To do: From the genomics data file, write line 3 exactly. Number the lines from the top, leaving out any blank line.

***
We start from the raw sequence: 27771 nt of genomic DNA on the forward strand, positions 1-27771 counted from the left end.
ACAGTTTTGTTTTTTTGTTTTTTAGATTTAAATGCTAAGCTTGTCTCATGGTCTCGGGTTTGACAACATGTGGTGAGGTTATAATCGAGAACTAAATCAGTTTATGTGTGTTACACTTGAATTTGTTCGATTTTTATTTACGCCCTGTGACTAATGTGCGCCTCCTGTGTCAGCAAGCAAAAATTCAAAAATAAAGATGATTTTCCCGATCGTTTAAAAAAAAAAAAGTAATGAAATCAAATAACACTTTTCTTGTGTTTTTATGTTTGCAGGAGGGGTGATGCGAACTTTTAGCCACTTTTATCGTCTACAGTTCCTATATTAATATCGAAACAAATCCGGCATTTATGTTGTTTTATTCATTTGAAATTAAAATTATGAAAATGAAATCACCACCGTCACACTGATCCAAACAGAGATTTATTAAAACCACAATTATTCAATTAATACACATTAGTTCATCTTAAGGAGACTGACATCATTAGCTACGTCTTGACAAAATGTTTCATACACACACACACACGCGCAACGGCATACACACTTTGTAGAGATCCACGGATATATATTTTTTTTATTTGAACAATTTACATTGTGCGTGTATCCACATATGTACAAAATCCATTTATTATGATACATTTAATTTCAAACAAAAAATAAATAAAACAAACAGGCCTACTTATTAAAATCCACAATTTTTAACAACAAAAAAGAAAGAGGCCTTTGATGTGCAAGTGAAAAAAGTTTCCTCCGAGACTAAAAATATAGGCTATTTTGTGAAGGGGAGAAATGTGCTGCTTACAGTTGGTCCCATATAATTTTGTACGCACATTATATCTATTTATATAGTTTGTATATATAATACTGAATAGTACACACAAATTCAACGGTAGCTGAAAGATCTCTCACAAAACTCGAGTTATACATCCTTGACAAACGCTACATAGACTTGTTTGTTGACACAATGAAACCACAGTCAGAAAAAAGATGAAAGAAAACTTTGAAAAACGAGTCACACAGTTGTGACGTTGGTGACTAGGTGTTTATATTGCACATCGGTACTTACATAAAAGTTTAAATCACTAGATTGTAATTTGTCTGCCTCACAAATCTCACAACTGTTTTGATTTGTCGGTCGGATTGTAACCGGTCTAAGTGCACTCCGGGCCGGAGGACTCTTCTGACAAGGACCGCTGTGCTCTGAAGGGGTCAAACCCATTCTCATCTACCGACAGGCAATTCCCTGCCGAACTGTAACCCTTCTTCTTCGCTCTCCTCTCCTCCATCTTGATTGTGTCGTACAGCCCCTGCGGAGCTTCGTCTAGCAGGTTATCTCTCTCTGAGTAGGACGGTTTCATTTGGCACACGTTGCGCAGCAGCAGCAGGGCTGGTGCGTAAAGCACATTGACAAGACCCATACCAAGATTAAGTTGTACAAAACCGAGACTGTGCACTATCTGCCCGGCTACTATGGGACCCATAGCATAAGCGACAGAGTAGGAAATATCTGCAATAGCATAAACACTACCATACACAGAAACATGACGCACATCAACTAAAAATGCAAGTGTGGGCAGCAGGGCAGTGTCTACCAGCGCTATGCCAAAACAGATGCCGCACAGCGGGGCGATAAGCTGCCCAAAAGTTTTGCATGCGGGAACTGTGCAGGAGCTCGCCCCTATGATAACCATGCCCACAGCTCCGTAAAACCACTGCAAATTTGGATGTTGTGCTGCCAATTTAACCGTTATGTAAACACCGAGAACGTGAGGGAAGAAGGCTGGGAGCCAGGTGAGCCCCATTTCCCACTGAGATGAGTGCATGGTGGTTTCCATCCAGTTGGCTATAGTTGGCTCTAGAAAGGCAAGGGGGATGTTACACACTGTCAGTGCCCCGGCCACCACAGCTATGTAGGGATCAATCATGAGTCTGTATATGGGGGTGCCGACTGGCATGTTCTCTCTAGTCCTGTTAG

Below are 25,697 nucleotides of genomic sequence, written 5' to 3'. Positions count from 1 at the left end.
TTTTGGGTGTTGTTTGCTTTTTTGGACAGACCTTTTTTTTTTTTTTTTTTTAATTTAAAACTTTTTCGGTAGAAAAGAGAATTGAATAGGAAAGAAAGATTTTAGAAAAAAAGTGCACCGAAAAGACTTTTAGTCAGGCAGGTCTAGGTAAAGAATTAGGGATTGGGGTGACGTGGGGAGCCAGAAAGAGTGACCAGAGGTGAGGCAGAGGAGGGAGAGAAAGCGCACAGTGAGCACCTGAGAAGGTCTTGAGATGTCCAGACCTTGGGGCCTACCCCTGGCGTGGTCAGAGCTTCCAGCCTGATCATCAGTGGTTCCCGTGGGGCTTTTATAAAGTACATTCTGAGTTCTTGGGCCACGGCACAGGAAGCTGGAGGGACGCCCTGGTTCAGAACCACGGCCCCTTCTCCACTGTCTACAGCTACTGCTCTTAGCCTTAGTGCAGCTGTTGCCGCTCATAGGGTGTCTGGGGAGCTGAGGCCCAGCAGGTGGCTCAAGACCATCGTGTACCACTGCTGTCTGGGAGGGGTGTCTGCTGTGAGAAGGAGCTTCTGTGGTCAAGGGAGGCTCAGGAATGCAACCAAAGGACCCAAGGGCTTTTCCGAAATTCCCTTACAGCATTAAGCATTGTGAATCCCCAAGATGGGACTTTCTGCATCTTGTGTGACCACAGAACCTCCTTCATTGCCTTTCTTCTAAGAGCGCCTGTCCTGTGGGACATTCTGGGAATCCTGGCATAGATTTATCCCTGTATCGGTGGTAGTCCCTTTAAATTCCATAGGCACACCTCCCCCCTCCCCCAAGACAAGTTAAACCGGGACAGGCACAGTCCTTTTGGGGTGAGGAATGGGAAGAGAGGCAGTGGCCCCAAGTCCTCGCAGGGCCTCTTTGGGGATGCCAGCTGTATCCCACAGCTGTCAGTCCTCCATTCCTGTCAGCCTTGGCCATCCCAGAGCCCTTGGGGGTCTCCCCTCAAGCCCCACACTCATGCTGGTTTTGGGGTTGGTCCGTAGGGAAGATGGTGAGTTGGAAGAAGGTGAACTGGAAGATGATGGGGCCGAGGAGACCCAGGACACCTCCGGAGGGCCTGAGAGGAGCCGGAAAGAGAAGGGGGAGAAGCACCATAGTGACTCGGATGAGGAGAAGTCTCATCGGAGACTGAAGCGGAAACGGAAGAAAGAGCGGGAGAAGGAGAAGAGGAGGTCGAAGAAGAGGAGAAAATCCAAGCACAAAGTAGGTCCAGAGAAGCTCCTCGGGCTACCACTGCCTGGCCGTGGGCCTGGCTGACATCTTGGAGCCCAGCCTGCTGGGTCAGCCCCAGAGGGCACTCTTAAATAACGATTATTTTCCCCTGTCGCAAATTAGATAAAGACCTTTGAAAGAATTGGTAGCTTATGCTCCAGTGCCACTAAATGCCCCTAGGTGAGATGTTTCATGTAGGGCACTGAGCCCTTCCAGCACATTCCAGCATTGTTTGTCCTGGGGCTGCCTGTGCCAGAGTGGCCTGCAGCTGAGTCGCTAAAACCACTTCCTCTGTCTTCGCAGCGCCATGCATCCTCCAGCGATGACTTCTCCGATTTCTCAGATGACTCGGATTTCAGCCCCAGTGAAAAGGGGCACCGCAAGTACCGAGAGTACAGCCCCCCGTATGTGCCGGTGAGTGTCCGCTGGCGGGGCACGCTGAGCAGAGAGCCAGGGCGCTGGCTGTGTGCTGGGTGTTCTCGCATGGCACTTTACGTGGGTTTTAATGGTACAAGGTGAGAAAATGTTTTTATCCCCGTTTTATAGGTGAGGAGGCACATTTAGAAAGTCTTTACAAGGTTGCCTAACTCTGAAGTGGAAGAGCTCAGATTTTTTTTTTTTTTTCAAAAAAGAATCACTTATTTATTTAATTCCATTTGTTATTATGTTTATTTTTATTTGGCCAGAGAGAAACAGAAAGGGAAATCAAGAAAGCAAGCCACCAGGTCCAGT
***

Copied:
Below are 25,697 nucleotides of genomic sequence, written 5' to 3'. Positions count from 1 at the left end.